Fears of growing suicide rates among returning veterans


There are fears suicide rates among returned service men and women could increase significantly as some veterans leave the military without accessing support. Both Defence and the Department Of Veterans Affairs offer prevention programs but many soldiers discharge with undiagnosed mental health issues.

Even before his peace-keeping tour of East Timor ended, combat engineer Brett Wiggins was struggling.

"I used to sit in the toilets toward the end of my trip with my service pistol and put it to my head and just think it'd be so much better if I pulled the trigger and ended my life," he says.

His post-traumatic stress and associated mental health conditions went undiagnosed for some time, but upon return from the peace-keeping mission, he says his behaviour was unpredictable.  

"I suppose it reached a peak when we had a parade for our CO who was leaving and I put my rifle down and walked off parade and went and sat in the transport sheds until they found me and they sent me to the base hospital," he says.

"I was a mess basically. I was stressed, I couldn't cope and it felt like things were falling down around me."

Brett was eventually discharged and continued to battle the impact of post-traumatic stress, and feelings of worthlessness.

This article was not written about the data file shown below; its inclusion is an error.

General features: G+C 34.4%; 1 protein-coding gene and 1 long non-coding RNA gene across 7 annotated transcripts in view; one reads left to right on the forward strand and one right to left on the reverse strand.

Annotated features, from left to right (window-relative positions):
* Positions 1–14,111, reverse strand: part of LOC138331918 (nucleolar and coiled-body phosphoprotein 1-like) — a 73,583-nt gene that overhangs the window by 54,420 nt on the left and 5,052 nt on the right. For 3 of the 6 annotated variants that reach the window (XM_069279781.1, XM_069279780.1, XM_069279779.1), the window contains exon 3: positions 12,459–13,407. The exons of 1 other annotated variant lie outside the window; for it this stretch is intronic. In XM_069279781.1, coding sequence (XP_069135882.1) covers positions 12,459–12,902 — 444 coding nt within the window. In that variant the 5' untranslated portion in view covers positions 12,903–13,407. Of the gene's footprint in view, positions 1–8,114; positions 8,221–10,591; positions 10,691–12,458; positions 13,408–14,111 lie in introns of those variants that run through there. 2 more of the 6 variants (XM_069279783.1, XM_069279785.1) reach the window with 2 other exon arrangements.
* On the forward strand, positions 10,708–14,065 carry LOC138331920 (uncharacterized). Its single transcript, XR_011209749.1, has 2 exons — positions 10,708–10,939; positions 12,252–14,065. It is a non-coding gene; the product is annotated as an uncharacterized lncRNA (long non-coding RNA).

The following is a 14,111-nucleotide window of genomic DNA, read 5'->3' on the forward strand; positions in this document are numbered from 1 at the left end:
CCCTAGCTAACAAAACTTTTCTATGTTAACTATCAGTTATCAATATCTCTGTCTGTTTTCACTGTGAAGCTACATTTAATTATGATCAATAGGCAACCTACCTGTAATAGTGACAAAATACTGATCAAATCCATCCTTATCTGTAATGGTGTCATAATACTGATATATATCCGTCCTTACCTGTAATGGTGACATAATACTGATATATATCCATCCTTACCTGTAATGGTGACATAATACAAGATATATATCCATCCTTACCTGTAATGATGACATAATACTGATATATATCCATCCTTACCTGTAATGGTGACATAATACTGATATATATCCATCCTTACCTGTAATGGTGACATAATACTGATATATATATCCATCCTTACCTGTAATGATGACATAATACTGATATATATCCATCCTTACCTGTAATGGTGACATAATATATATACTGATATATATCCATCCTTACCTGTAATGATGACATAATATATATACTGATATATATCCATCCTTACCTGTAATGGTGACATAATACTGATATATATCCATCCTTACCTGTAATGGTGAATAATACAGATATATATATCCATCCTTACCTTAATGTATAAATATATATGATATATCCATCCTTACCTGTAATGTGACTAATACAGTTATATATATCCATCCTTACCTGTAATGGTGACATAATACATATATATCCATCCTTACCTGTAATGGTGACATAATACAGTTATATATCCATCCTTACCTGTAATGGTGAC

"Just feeling horrible that people were getting killed and we couldn't do anything about it feeling responsible for that was really hard,” he says.

"I'd been told by people that I wasn't a real veteran because I was just a peace keeper. The psychologist told me that my problems weren't from East Timor because it was just peace-keeping and it wasn't that bad."

Brett then began to "self-medicate," first with alcohol, then cannabis. His drug use escalated until he became a regular IV Ice user.

"It made me forget what I'd been through," he says "It  made me stop feeling the emotions I was feeling - it just took me away."

READ MORE: Aussie soldier battles drug horror

But regular drug use didn't temper Brett's suicidal thoughts.

The now-34-year old tells SBS: "When I tried to gas myself, I had a car and I was just about to fall asleep and all I could think of was my family and I just started crying." 

Stigma and shame

While incredibly confronting, Brett's story isn't uncommon according to Psychiatrist Dr Andrew Khoo, who says "the phenomenon of suicide of returned soldiers or veterans has been identified in the United States and the UK as being higher than the numbers killed in action."